In this sense, Nick ALTON himself, as much as the darkness, embodies the hard-edged spirit of the times; his incongruously masculine sibilance is the conflicted voice of the genre. After he’d been discovered selling tickets for a circus out in Long Beach, where he learned, he said, that ‘guys who talked loud got punched but guys who talked soft got the girl’—he’d worked as a B-movie tough on dozens of films throughout the 1930s for the smaller outfits in town like Sunset, Gower, and Universal. But the talkies made him a new type of star. He wasn’t attractive. His big ears, baggy eyes, and sputtering lisp all gave him the indefinably cinematic quality that producers back in the silent era used to call ‘It.’ His dissolute iconoclasm made him the perfect emblem for those who felt uprooted by the modern world. And his cinematic image assuaged the anxieties of the dispossessed for the next twenty years. After The Maltese Falcon made him the surprise star of the year, Alton solidified his position as the paradigmatic figure of Hardboiled Cinema by starring later as the genre’s other great icon, Raymond CHANDLER’s Philip Marlowe, in Howard HAWKS’ The Big Sleep (1944) and Frank Callaghan’s The Long Goodbye (1954)—perhaps the greatest of all hardboiled films.
Lino BROCKA, Philippines (1977)
Pr. Showtime Banking International
Sc. Lino BROCKA & Mario O’HARA
Starring Tiefolo SANCHEZ
Sound / Color / 35mm / 126 mins.
Lino BROCKA’s hothouse epic about a young cockfighter who comes to Manila to seek vengeance on his enemies has been overlooked since its release, partly because the movie’s melodramatic tone didn’t jibe with the dominant ethos of the cinéma engagé and partly because the Delgado administration’s censorship drive almost succeeded in wiping the film from the face of the Earth. It was only a dozen years later that the Belgian Film Archive managed to reconstruct the movie from the few remaining prints scattered across the globe. A new generation—more open to embracing outré aesthetics and to understanding sexuality as inherently political—has now come to extol the film as one of the most mordant commentaries of the decade.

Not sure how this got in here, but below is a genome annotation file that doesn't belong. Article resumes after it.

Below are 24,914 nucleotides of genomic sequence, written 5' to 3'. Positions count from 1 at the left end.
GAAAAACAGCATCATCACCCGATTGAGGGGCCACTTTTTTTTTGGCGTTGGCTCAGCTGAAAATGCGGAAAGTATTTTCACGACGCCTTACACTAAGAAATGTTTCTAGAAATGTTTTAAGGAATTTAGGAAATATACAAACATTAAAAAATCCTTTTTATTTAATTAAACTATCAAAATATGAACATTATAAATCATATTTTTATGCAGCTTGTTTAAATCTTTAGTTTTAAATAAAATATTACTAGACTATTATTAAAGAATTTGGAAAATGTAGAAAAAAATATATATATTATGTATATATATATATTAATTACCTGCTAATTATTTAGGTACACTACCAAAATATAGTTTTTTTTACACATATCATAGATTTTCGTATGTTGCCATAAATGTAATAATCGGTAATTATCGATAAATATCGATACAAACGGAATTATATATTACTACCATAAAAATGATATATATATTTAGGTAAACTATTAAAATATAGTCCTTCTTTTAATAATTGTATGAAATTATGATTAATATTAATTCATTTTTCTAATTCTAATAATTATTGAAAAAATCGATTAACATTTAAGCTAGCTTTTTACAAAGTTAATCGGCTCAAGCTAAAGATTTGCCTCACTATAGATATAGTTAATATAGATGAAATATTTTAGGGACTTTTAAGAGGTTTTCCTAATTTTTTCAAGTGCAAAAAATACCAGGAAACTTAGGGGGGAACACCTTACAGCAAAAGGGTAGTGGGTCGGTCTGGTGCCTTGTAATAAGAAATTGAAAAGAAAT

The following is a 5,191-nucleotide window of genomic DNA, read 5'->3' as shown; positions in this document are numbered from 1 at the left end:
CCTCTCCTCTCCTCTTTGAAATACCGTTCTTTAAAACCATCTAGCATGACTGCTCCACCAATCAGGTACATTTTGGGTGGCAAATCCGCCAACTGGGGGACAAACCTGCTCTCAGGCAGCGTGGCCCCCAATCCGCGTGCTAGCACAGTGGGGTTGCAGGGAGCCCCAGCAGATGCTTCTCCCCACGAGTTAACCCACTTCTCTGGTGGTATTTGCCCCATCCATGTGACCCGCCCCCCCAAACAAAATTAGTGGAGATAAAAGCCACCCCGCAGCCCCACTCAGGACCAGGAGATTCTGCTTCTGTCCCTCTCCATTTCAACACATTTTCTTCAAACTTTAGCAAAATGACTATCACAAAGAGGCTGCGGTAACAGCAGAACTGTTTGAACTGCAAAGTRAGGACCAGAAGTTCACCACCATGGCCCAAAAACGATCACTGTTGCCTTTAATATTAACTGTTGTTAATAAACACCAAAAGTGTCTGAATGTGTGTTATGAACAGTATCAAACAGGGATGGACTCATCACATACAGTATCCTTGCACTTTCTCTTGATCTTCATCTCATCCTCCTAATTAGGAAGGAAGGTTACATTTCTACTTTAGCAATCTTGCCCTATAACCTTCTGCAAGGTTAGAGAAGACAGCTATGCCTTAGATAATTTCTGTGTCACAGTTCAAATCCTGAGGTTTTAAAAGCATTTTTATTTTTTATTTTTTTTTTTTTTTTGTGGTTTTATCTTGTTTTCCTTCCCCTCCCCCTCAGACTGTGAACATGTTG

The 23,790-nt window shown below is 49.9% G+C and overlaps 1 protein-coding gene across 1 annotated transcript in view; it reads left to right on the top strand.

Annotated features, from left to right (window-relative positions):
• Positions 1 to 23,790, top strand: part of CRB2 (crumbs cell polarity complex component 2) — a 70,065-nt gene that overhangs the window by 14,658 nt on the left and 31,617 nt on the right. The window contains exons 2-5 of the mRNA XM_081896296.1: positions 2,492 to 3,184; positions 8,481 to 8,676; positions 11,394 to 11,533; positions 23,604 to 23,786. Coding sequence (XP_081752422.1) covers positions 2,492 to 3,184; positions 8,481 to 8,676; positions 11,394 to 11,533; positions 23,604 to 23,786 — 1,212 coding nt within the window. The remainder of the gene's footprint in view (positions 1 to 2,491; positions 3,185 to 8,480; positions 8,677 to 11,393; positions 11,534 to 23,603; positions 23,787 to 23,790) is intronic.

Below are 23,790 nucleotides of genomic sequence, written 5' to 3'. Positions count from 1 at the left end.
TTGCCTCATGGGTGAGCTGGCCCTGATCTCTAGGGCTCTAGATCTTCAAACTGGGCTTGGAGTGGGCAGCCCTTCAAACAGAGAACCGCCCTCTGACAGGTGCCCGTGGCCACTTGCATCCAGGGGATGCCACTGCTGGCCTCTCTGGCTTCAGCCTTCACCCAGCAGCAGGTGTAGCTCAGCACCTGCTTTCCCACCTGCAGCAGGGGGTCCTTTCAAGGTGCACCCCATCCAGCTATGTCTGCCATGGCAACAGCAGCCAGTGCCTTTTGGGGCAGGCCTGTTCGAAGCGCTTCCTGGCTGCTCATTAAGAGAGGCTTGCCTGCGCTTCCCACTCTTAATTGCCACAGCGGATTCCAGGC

The movie opens with one long, hypnotic tracking shot, flecked and haloed with the iridescent sunbursts of the camera lens, as Tiefolo SANCHEZ wakes, drags a hand through his unkempt hair, climbs out of bed, saunters naked out into the yard, and turns on a hose to give himself a cold shower. The camera lingers on his statuesque body until the rising sun behind him turns him into a mere silhouette, a black outline against a blazing sky. In this wordless introductory scene, BROCKA hints at both the film’s major themes and its plot trajectory: an aestheticized erotics that will lead inexorably to death.
Sanchez’s character grew up in a rural backwater but managed to achieve some prominence by running the local cockfights. The movie’s conflict begins when a group of young toughs sent by a Manila gang lord arrive unannounced in town one night, drag SANCHEZ into an alley, and beat him up with a lead pipe. It’s that easy to take over his business. The next morning, bandaged and bruised, he escapes by hitching a ride to the capital, where he hopes he might take revenge on the city’s crime bosses who’ve begun to corrupt the countryside. Wandering the streets at night, homeless and without a job, he ends up sleeping in the only place he can afford, renting a cot in the back of a shantytown barbershop. And here, by portraying SANCHEZ surrounded by piles of garbage, homes constructed out of cinder blocks and sheet metal, and human refuse streaming through the streets, Brocka transforms his story from a commercial melodrama into an exposé of the American-sponsored crony capitalism that was turning the island into a spiritual dumping ground. The rotting excrescence that is the contemporary Philippines forces SANCHEZ to humiliate himself in a quest for money, thereby replicating on a personal level the degradations of the nation. To make a new life for himself among the urban poor, SANCHEZ earns money first by selling recycled bottles from the garbage dump, then by selling drugs, and finally by selling his own body to the jaded wives of millionaires who flock to the downtown discotheques looking for amphetamines and sex.
What makes the film more than just a gritty genre pic from the low-budget Filipino scene is BROCKA’s baroque use of cinematic tools to make a recurring connection between the political economy of the Philippines, the corruption of urban life, and the abasement of the body. BROCKA returns repeatedly to an obsessive meditation on SANCHEZ’s nude figure, but whenever he does, he frames him to draw parallels with the larger world: in the background of the image in the shantytowns, women give their children baths with a hose in front of a pigpen, bands of teenagers face off against each other with broken Coke bottles, and bored prostitutes hang out in alleyways in the middle of the afternoon, adjusting their nylons and smoking cigarettes. BROCKA returns to this visual analogy between sexuality and the country’s degeneration so often that it becomes the logical development of the narrative as well. It is SANCHEZ’s discovery that he can make more money by selling his own body, after all, that leads to his spiraling humiliation and ineluctable demise.